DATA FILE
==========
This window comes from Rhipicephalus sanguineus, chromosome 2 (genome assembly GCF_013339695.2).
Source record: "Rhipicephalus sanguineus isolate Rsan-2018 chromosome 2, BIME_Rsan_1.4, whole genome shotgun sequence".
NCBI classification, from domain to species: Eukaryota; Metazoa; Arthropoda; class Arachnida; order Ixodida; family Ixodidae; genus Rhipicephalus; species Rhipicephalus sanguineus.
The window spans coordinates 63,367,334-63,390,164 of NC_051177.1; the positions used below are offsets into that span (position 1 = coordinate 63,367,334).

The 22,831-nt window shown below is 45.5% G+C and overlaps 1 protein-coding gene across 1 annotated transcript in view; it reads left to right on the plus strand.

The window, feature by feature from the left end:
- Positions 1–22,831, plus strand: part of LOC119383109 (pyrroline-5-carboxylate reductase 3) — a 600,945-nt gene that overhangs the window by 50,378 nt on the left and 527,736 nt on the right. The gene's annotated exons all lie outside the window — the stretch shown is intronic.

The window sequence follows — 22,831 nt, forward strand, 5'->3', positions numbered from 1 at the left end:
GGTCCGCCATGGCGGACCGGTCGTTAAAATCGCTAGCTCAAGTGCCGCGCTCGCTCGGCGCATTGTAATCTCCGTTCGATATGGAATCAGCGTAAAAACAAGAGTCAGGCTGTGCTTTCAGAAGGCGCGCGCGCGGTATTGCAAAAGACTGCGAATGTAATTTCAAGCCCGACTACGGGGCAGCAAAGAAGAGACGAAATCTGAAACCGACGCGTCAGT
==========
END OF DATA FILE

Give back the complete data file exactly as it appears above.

This window comes from Rhipicephalus sanguineus, chromosome 2 (genome assembly GCF_013339695.2).
Source record: "Rhipicephalus sanguineus isolate Rsan-2018 chromosome 2, BIME_Rsan_1.4, whole genome shotgun sequence".
NCBI classification, from domain to species: Eukaryota; Metazoa; Arthropoda; class Arachnida; order Ixodida; family Ixodidae; genus Rhipicephalus; species Rhipicephalus sanguineus.
The window spans coordinates 63,367,334-63,390,164 of NC_051177.1; the positions used below are offsets into that span (position 1 = coordinate 63,367,334).

The 22,831-nt window shown below is 45.5% G+C and overlaps 1 protein-coding gene across 1 annotated transcript in view; it reads left to right on the plus strand.

The window, feature by feature from the left end:
- Positions 1–22,831, plus strand: part of LOC119383109 (pyrroline-5-carboxylate reductase 3) — a 600,945-nt gene that overhangs the window by 50,378 nt on the left and 527,736 nt on the right. The gene's annotated exons all lie outside the window — the stretch shown is intronic.

The window sequence follows — 22,831 nt, forward strand, 5'->3', positions numbered from 1 at the left end:
GGTCCGCCATGGCGGACCGGTCGTTAAAATCGCTAGCTCAAGTGCCGCGCTCGCTCGGCGCATTGTAATCTCCGTTCGATATGGAATCAGCGTAAAAACAAGAGTCAGGCTGTGCTTTCAGAAGGCGCGCGCGCGGTATTGCAAAAGACTGCGAATGTAATTTCAAGCCCGACTACGGGGCAGCAAAGAAGAGACGAAATCTGAAACCGACGCGTCAGT